The Fordney-McCumber Tariff was an increase in the tax on imported goods, and it was designed to help American farmers. Passed in 1922, it raised the tariff to 38.5 percent, which was well above the amount established in 1913.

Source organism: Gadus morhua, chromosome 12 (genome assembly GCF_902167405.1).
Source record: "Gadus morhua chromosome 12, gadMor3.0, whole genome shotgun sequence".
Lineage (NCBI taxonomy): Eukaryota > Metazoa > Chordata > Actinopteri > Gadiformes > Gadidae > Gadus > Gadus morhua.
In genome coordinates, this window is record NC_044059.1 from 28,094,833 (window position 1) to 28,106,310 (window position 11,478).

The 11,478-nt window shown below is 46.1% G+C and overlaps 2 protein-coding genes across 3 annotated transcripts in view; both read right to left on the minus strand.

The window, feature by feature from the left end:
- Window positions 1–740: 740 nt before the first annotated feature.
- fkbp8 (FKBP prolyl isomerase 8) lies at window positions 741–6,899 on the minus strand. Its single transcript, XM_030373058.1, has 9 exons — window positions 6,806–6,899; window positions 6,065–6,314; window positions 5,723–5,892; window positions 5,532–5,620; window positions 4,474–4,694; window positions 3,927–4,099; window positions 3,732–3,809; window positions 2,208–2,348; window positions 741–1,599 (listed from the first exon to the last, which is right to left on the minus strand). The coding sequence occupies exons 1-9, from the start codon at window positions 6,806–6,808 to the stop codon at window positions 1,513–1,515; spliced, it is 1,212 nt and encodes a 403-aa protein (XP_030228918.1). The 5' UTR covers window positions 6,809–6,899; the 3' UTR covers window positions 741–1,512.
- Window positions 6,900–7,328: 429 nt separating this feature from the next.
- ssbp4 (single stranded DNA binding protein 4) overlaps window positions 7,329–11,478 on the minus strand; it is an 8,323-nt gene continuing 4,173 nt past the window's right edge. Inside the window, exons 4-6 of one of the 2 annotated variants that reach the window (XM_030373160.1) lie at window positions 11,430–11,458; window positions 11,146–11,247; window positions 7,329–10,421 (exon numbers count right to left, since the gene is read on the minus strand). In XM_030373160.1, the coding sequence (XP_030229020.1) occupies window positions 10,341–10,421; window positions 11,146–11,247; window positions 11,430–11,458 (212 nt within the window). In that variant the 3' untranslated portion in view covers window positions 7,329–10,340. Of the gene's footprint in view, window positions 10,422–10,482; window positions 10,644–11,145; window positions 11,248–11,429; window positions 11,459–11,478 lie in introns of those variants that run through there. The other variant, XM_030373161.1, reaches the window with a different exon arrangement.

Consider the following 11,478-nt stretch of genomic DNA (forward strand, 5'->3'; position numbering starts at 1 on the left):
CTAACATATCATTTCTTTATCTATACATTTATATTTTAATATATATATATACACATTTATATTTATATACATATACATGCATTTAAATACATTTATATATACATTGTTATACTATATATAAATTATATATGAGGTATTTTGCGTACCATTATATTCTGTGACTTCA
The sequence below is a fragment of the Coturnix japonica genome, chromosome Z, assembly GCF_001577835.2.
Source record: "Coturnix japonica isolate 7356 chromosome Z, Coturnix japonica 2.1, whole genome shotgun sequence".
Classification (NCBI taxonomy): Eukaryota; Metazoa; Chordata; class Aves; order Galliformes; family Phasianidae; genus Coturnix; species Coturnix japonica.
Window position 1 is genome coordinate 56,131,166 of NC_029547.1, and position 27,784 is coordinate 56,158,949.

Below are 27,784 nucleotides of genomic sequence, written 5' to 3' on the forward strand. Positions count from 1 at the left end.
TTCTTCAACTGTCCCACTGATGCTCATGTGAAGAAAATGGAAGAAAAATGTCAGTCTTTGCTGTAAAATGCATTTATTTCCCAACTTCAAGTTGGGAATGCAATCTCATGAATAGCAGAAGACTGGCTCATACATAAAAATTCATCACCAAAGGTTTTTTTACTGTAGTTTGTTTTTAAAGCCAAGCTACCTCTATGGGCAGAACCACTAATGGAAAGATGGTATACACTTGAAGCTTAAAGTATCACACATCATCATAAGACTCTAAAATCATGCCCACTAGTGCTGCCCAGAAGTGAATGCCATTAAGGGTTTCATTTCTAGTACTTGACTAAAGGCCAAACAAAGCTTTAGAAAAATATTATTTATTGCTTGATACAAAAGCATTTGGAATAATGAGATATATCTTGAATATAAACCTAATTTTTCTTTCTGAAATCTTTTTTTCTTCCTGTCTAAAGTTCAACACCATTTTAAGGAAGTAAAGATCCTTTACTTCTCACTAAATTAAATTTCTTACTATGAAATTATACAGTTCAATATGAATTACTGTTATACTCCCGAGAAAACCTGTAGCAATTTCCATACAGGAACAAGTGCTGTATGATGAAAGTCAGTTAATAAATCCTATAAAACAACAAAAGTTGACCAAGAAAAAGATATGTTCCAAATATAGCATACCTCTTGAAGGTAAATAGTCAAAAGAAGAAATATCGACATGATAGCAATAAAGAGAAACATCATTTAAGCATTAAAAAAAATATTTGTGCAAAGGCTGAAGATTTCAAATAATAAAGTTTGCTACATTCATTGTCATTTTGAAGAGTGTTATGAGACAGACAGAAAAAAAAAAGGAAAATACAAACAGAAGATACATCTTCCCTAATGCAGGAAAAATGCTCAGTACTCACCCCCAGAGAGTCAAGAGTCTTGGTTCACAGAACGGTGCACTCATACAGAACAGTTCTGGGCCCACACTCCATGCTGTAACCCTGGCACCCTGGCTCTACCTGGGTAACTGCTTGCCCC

As Europe began to recover from the war, fewer American products were purchased in Europe, which especially hurt American farmers. In an attempt to protect farmers and discourage international trade, the Fordney-McCumber Tariff was passed with the stipulation that the president was allowed to raise or lower a tariff rate by as much as 50 percent as he saw fit to balance foreign and domestic production. The tariff ended up damaging America's economy as other nations responded by raising taxes on American exports.